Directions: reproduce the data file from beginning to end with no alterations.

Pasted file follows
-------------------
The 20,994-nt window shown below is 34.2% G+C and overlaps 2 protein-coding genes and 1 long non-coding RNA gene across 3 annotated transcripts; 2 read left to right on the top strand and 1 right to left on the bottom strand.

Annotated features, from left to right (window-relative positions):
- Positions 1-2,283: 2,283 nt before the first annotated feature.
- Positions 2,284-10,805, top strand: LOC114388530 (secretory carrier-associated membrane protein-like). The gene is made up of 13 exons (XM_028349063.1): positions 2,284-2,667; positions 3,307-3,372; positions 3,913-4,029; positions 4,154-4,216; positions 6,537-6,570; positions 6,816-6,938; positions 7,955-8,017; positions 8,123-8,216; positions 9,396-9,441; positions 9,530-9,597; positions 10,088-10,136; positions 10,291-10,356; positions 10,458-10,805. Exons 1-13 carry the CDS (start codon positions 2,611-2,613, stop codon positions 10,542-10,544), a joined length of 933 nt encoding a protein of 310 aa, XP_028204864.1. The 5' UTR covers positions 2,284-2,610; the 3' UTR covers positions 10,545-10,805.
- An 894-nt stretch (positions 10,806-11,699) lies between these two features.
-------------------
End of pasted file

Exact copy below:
The 20,994-nt window shown below is 34.2% G+C and overlaps 2 protein-coding genes and 1 long non-coding RNA gene across 3 annotated transcripts; 2 read left to right on the top strand and 1 right to left on the bottom strand.

Annotated features, from left to right (window-relative positions):
- Positions 1-2,283: 2,283 nt before the first annotated feature.
- Positions 2,284-10,805, top strand: LOC114388530 (secretory carrier-associated membrane protein-like). The gene is made up of 13 exons (XM_028349063.1): positions 2,284-2,667; positions 3,307-3,372; positions 3,913-4,029; positions 4,154-4,216; positions 6,537-6,570; positions 6,816-6,938; positions 7,955-8,017; positions 8,123-8,216; positions 9,396-9,441; positions 9,530-9,597; positions 10,088-10,136; positions 10,291-10,356; positions 10,458-10,805. Exons 1-13 carry the CDS (start codon positions 2,611-2,613, stop codon positions 10,542-10,544), a joined length of 933 nt encoding a protein of 310 aa, XP_028204864.1. The 5' UTR covers positions 2,284-2,610; the 3' UTR covers positions 10,545-10,805.
- An 894-nt stretch (positions 10,806-11,699) lies between these two features.